Scores of grateful letters poured in last April when Ms. Tebbel put the attractive but far from skeletal Emme Aronson, size 16 (the Australian average is 14), on the cover to promote its Big Issue, featuring "a global roundup where fat is fab." The issue was followed by "No Diet Day" in May, also a success with readers.
But advertisers were not pleased with New Woman, published by Rupert Murdoch's nephew Matt Handbury, which entered the market eight years ago promising to challenge the traditional women's magazine mix of diet, man-catching and beauty tips.
"Nobody wants to buy a lipstick being modeled on a big, fat, frumpy woman," says Kirsten Burgoyne, one of the image-makers behind cosmetics advertising. "It would be foolish to promote cosmetics in a magazine with larger or unattractive women."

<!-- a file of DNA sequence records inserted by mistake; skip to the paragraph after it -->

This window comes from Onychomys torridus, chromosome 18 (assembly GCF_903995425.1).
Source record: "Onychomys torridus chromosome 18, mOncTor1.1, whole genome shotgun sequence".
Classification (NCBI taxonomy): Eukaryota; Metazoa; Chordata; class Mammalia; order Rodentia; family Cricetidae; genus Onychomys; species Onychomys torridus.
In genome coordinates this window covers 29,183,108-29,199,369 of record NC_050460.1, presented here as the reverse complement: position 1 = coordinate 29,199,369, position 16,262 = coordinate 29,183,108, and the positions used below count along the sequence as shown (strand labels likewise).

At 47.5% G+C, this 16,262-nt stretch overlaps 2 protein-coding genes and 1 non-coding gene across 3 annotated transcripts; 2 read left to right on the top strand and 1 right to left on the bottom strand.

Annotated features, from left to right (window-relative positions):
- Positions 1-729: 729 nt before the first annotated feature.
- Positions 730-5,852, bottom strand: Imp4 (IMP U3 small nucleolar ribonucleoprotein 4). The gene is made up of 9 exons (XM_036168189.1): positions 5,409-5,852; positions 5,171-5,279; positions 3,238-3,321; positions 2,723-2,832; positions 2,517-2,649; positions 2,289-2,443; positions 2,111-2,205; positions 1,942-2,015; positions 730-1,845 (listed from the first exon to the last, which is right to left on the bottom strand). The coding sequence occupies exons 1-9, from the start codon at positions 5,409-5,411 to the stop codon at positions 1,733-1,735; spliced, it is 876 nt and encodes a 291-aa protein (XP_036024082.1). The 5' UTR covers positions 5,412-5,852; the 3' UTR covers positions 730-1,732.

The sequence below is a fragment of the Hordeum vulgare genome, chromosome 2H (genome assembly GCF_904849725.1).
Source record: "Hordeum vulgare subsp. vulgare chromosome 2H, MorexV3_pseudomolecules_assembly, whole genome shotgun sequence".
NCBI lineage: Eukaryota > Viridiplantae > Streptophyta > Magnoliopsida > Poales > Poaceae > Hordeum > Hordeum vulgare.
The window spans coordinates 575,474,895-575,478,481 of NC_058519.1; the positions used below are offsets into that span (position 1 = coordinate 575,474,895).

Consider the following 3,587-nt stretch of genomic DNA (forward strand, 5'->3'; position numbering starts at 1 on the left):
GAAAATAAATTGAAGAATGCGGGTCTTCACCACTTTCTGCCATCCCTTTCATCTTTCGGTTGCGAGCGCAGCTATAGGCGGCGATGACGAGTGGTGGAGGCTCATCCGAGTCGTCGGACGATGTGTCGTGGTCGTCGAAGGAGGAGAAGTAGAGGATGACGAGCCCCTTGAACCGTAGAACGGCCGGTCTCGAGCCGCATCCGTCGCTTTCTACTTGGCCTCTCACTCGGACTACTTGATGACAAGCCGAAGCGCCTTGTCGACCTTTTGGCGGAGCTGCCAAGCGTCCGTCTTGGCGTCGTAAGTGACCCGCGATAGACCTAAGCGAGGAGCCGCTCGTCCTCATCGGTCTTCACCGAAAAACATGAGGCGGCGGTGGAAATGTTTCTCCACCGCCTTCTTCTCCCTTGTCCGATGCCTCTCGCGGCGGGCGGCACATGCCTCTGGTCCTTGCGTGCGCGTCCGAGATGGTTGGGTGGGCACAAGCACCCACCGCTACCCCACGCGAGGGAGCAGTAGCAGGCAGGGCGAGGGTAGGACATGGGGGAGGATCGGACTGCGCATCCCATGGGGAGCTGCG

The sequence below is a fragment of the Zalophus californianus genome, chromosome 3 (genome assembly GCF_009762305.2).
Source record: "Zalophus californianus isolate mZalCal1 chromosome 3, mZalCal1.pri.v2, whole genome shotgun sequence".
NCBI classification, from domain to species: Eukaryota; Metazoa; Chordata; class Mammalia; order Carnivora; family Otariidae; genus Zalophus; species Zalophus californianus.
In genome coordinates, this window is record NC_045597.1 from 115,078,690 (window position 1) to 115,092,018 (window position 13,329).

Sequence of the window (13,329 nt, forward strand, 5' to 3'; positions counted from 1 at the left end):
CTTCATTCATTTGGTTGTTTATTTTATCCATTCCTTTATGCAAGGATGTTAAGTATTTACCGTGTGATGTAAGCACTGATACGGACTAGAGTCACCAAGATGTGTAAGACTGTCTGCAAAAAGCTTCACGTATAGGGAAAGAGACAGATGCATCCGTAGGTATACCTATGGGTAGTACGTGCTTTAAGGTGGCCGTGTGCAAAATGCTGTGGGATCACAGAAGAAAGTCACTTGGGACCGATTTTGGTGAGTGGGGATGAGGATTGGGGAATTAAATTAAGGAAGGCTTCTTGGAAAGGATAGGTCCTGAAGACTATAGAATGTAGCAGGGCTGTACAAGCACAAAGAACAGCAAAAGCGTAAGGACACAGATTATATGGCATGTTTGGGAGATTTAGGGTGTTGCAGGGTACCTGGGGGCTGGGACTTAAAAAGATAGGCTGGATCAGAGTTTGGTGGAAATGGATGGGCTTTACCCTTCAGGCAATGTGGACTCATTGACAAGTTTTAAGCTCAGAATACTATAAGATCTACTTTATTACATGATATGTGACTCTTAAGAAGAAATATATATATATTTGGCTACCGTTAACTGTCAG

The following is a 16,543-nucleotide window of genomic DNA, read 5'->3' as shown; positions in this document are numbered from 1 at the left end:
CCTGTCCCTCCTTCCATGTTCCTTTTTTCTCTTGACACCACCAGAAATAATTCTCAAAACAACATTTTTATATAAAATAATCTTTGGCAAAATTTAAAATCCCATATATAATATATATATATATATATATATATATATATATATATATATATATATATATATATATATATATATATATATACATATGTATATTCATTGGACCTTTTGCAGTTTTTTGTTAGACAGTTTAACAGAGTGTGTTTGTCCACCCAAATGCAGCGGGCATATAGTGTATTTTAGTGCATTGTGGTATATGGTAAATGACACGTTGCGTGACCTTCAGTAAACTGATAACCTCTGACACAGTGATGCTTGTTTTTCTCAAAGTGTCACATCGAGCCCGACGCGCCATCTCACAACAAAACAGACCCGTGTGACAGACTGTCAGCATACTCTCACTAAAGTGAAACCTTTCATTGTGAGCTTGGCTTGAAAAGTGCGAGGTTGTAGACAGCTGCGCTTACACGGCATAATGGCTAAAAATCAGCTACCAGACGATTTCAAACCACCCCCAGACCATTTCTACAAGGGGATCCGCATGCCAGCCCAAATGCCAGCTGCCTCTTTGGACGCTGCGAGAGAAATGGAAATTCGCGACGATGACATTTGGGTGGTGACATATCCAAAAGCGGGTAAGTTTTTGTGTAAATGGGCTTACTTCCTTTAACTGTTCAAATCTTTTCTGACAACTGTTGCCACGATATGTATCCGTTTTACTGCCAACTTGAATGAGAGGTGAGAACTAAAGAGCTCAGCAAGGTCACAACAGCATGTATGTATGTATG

Ms. Tebbel says that after the Big Issue, Gay Bryant, now editor-in-chief at Murdoch Magazines, suggested "we should look at more `how to find a man and keep him' stories." Ms Bryant says the issue "raised some hard issues". There was a contradictory message, she says. "The magazine was saying that how a woman looks is not at all important, in a magazine that takes advertising for cosmetics, fashion and fitness products. Advertisers raised the issue. We raised it our-selves. It's tough."
Readers' enthusiastic responses were, however, backed by circulation figures which remained stable at around 116,700 while its rivals from Kerry Packer's Consolidated Press have all recorded substantial declines.
Copyright December 1997, Crain Communications Inc.